95.0 ± 18.9

94.5 ± 18.3

95.4 ± 17.6

95.4 ± 18.5

95.0 ± 21.2

 

No. of subjects with MetS (%)

1,486 (19.4)

454 (19.0)

136 (19.5)

594 (19.9)

284(19.1)

 

Women

      

No. of subjects

18,445

3,750

1,890

9,449

3,356

 

Age (years)

      

 mean ± SD

50.4 ± 7.7

49.6 ± 7.7c

51.8 ± 7.7a

50.7 ± 7.7b

49.6 ± 7.3c

<0.0001

Age group, years, n (%)

     

 35–44

4,621 (25.1)

1,089 (29.0)

364 (19.2)

2,248 (23.8)

920 (27.4)

<0.0001

 45–54

8,840 (47.9)

1,759 (46.9)

909 (48.1)

4,487 (47.5)

1,685 (50.2)

 55–64

3,917 (21.2)

693 (18.5)

487 (25.8)

2,121 (22.4)

616 (18.4)

 64–75

1,067 (5.8)

209 (5.6)

130 (6.9)

593 (6.3)

135 (4.0)

Education levels, years, n (%)

     

 <= 6

7,549 (41.9)

1,624 (44.4)

867 (47.2)

3,824 (41.4)

1,234 (37.6)

<0.0001

 7~12

7,356 (40.8)

1,426 (39.0)

716 (39.0)

3,825 (41.4)

1,389 (42.3)

 12 <

658 (17.3)

607 (16.6)

254 (13.8)

1,558 (17.2)

658 (20.1)

Smoking status, n (%)

     

 Nonsmoker

17,716 (96.7)

3,536 (95.2)

1,830 (97.3)

9,111 (96.9)

3,239 (97.1)

<0.0001

 Ex-smoker

243 (1.3)

65 (1.7)

29 (1.5)

112 (1.2)

37 (1.1)

 Current smoker

371 (2.0)

114 (3.1)

22 (1.2)

175 (1.9)

60 (1.8)

Drinking status, n (%)

     

 Nondrinker

9,428 (63.3)

2,288 (61.6)

1,271 (67.5)

5,923 (63.1)

2,023 (60.9)

<0.0001

 Ex-drinker

379 (2.5)

105 (2.8)

50 (2.7)

224 (2.4)

67 (2.9)

 Current drinker

5,129 (34.2)

1,321 (35.6)

562 (29.8)

3,246 (34.5)

1,207 (36.2)

Exercise, n (%)

      

 No

8,982 (48.9)

2,213 (59.4)

882 (46.8)

4,270 (45.4)

1,617 (48.3)

<0.0001

 Yes

9,383 (51.1)

1,515 (40.6)

1,001 (53.2)

5.139 (54.6)

1,728 (51.7)

Supplement use, n (%)

     

 No

10,439 (56.8)

2,371 (63.7)

1,061 (56.4)

5,142 (54.6)

1,865 (55.8)

<0.0001

 Yes

7,926 (43.2)

1,355 (36.3)

822 (43.6)

4,274 (45.4)

1,475 (44.2)

Menopause, n (%)

     

<0.0001

 Post-

8,856 (48.0)

1,636 (43.6)

1,065 (56.4)

4,665 (49.4)

1,490 (44.4)

 Pre-

9,589 (52.0)

2,114 (56.4)

825 (43.6)

4,784 (50.6)

1,866 (55.6)

Waist circumference (cm)

78.0 ± 7.8

78.3 ± 7.8

77.7 ± 7.5

78.0 ± 7.8

77.8 ± 7.9

 

Triglyceride (mg/dL)

107.7 ± 70.7

109.0 ± 72.6

108.9 ± 69.1

107.9 ± 71.0

105.2 ± 68.3

 

HDL cholesterol (mg/dL)

58.6 ± 12.7

58.4 ± 12.8

58.2 ± 12.5

58.8 ± 12.8

58.7 ± 12.5

 

SBP (mmHg)

118.7 ± 15.7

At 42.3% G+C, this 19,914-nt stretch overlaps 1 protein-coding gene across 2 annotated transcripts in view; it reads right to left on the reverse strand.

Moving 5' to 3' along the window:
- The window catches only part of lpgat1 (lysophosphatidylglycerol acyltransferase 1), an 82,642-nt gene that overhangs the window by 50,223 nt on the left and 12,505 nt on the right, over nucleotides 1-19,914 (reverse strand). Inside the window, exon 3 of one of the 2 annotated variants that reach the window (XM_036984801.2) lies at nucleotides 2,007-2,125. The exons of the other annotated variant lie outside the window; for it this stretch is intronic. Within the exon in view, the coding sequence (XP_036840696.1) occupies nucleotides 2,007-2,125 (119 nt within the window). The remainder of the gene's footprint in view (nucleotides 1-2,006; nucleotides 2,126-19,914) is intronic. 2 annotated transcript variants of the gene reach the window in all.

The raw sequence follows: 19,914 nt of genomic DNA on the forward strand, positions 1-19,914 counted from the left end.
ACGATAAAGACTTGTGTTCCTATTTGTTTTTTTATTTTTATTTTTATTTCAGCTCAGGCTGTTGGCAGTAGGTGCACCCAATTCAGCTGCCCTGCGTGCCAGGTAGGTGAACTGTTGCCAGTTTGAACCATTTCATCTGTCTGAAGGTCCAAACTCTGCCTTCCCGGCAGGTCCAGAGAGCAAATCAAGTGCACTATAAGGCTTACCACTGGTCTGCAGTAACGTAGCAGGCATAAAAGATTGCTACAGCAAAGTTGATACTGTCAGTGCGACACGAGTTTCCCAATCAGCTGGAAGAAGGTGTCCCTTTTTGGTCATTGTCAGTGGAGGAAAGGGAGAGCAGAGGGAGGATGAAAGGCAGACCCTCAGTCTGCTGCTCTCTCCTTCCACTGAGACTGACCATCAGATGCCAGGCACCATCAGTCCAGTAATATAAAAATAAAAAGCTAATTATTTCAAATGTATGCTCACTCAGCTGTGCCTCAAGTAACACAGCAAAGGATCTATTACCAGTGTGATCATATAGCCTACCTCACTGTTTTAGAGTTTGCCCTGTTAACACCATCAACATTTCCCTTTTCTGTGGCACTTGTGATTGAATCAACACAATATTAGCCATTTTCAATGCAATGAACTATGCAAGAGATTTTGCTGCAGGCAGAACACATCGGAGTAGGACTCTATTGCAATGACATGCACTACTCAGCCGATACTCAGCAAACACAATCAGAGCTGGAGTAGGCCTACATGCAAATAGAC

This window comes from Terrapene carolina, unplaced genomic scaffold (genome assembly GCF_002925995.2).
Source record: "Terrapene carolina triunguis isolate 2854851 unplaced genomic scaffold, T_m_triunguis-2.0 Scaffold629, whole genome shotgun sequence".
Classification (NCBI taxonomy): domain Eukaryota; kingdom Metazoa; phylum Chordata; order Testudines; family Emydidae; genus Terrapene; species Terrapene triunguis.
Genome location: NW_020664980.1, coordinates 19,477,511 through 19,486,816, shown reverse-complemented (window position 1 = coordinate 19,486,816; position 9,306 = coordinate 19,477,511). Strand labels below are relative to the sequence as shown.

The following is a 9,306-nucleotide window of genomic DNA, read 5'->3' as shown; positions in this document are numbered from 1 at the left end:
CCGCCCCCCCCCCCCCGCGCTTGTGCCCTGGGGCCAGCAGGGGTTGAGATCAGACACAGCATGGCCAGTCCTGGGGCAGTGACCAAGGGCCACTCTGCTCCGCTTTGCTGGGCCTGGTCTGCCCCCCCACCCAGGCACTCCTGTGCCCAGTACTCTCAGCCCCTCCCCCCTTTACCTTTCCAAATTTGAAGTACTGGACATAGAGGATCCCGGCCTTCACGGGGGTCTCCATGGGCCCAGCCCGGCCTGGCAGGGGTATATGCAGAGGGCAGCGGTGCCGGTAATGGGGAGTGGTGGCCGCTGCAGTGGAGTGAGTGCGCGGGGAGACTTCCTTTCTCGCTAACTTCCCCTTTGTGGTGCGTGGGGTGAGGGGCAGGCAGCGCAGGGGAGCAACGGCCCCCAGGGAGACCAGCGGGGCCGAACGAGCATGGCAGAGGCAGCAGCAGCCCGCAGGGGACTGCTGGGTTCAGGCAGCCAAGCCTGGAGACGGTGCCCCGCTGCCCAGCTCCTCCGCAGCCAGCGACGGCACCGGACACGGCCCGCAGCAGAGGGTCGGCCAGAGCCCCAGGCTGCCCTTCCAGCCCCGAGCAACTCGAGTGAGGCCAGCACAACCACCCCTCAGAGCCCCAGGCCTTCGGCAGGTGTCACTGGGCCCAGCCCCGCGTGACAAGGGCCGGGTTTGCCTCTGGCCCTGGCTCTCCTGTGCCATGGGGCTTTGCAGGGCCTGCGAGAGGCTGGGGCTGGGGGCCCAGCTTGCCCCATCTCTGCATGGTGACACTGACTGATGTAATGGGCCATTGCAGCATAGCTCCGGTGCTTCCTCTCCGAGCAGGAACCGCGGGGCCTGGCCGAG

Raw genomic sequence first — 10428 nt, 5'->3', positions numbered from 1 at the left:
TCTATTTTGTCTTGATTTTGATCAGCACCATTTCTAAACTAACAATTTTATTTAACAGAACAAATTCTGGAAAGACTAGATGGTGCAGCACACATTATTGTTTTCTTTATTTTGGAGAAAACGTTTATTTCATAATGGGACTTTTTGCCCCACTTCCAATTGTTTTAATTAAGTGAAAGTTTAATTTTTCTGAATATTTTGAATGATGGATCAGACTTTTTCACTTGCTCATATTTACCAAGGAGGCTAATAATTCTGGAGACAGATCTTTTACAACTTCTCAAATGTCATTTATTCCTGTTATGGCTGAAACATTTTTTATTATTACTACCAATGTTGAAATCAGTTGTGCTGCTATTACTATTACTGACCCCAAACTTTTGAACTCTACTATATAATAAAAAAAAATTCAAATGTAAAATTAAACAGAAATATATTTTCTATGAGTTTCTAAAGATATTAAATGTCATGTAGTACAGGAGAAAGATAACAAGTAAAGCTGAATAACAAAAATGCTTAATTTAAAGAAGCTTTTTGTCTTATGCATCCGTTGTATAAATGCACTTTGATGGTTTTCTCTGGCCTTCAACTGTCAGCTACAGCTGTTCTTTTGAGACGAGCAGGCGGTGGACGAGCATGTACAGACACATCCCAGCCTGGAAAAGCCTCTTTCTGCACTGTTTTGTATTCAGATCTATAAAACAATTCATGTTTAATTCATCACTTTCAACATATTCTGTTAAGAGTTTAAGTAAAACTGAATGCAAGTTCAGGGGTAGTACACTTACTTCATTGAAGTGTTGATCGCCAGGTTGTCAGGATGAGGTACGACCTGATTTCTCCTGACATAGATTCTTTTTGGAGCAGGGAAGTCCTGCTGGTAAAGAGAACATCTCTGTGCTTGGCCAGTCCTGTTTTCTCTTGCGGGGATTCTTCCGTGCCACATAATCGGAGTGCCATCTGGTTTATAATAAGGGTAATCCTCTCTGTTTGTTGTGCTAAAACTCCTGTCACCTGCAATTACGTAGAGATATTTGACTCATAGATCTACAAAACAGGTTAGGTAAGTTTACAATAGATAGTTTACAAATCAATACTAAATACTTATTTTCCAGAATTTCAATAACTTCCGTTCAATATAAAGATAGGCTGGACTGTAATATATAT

118.8 ± 16.0 b

120.2 ± 15.6 a

118.7 ± 15.7 b

117.6 ± 5.4 c

<0.0001

DBP (mmHg)

74.0 ± 10.0

74.1 ± 10.1 ab

74.8 ± 9.9 a

74.1 ± 10.0 b

73.2 ± 9.8 c

<0.0001

Fasting glucose (mg/dL)

90.6 ± 16.2

90.8 ± 14.3

89.8 ± 13.5

90.7 ± 15.9

90.1 ± 20.0

 

No. of subjects with MetS (%)

2,999 (16.3)

625 (16.7)

325 (17.2)

1,572 (16.6)

477 (14.2)

 

For differences among rice-eating patterns using ANOVA with Scheffé’s test for data that are means ± SDs(continuous variables) and chi-square test for data that are percentages(categorical variables).

MetS component variables were compared according to rice-eating patterns. Means of WC and SBP in men and those of SBP and DBP in women were significantly different among groups.

Table 2 shows nutrients consumption among the rice-eating pattern groups. The dietary glycemic index was highest in the white rice group. The rice with beans group showed the highest consumption of protein, fiber and total isoflavones intake. Total energy and energy from cooked rice, percentage of energy from cooked rice, carbohydrate intake, and dietary glycemic load were the highest in rice with multi-grains group. Dietary characteristics by rice eating patterns were similar in both genders.
Table 2

Comparisons of nutrients intake according to gender and rice-eating patterns 1

Nutrient/food group intake

Total (n= 26,006)

White rice group (n= 6,136)

Rice with other foods group

Mixed group (n=4,841)

Rice with beans (n= 2,589)

Rice with multi-grains (n= 12,440)

Men

Total energy (kcal)

1,920

±

541.6

1,845

±

536.3c

1,849

±

504.8bc

2,001

±

547.6a

1,911

±

532.3 b

Energy from cooked rice (kcal)

1,073

±

313.7

982

±

284.1c

1,033

±

288.9 b

1,161

±

320.6a

1,059

±

303.7 b

Energy % from cooked rice (%)

57.6

±

14.8

55.1

±

15.0c

57.4

±

14.5b

59.6

±

14.4a

57.0

±

14.3 b

Protein (g)

63.5

±

24.0

60.7

±

24.0b

65.7

±

21.9a

65.2

±

24.1a

63.3

±

24.5 a

Fat (g)

30.6

±

17.0

30.9

±

17.3

31.9

±

16.1

30.0

±

16.8

30.8

±

17.2

Carbohydrate (g)

341.0

±

92.1

324.2

±

88.9c

319.3

±

85.0c

360.0

±

93.8a

338.1

±

89.4 b

Fiber (g)

6.0

±

2.9

5.3

±

2.8d

7.0

±

2.8a

6.4

±

2.9b

5.8

±

2.8 c

Glycemic Index

56.9

±

3.1

57.2

±

3.2a

56.1

±

3.1d

56.9

±

3.1c

57.0

±

3.1 b

Glycemic Load

193.6

±

51.3

184.8

±

48.9b

178.7

±

45.9c

204.6

±

52.4a

192.7

±

50.4 ab

Total isoflavones (mg)

11.5

±

9.3

8.6

±

7.3c

25.5

±

9.7a

11.0

±

8.3b

11.0

±

7.9 b

Women

               

Total energy (kcal)

1,742

±

522.0

1,637

±

509.4c

1,694

±

515.0b

1,796

±

524.2a

1733

±

511.8 b

Energy from cooked rice (kcal)

944.0

±

320.5

847.6

±

281.3c

909.9

±

299.9b

998.0

±

332.5a

919.0

±

307.0 b

Energy % from cooked rice (%)

55.6

±

16.2

53.9

±

16.9c

55.3

±

16.0b

56.8

±

16.1a

54.4

±

15.8 bc

Protein (g)

58.4

±

23.1

54.0

±

22.9c

61.1

±

22.8a

59.7

±

23.1a

58.1

±

22.9 b

Fat (g)

26.3

±

15.2

26.0

±

16.2b

27.4

±

14.1a

26.1

±

15.1b

26.7